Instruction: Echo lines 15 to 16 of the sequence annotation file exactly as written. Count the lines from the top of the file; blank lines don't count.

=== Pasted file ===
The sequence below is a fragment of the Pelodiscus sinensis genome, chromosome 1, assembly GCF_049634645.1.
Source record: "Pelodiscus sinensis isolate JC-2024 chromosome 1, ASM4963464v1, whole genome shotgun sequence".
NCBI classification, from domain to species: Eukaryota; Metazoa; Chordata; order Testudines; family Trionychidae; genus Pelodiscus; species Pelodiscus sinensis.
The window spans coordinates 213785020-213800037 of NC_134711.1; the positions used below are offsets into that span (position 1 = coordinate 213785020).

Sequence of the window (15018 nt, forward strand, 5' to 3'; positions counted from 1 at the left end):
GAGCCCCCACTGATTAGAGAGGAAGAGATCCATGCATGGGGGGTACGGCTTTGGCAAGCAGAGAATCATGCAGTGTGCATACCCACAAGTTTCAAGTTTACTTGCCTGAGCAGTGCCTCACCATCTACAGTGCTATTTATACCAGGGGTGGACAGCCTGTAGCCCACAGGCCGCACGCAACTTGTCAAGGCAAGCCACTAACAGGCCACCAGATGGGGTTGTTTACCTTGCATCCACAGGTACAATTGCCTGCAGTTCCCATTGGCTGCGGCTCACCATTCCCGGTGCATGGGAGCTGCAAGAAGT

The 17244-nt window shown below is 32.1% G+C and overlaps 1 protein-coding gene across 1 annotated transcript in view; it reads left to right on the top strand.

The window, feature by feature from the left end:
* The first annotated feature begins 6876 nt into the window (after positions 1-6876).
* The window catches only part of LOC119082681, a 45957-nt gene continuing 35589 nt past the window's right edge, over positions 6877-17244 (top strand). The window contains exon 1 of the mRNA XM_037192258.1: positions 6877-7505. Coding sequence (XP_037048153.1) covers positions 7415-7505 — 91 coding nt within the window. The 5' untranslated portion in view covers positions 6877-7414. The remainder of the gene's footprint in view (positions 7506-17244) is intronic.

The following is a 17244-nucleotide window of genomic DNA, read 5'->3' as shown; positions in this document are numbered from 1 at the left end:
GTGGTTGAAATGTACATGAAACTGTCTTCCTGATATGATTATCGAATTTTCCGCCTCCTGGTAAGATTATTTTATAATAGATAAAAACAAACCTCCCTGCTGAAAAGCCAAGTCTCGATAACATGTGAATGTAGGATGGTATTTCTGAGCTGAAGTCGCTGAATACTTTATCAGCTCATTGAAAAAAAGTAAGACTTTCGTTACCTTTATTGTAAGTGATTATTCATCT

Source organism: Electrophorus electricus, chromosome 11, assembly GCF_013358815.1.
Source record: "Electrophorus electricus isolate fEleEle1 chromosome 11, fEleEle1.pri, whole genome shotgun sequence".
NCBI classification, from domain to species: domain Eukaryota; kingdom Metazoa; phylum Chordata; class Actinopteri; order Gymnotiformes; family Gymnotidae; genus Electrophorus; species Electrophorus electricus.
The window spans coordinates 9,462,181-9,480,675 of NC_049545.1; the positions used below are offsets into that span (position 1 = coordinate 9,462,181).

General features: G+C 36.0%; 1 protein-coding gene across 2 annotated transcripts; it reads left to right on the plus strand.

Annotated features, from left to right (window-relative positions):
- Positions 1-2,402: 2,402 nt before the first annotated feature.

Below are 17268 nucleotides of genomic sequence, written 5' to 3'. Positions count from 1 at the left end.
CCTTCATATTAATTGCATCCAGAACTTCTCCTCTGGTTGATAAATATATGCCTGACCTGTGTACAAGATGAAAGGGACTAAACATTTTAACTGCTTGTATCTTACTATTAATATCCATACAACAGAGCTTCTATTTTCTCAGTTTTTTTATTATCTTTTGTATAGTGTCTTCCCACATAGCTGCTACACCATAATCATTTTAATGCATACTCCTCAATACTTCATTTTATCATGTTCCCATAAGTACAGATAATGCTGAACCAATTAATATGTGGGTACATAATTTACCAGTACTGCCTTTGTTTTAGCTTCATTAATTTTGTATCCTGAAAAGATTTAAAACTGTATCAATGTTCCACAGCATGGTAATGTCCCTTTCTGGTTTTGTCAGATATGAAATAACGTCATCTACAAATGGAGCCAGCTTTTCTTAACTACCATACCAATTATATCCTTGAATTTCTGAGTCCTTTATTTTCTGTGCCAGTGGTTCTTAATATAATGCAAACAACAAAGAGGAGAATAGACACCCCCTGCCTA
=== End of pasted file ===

NCBI classification, from domain to species: domain Eukaryota; kingdom Metazoa; phylum Chordata; class Actinopteri; order Gymnotiformes; family Gymnotidae; genus Electrophorus; species Electrophorus electricus.
The window spans coordinates 9,462,181-9,480,675 of NC_049545.1; the positions used below are offsets into that span (position 1 = coordinate 9,462,181).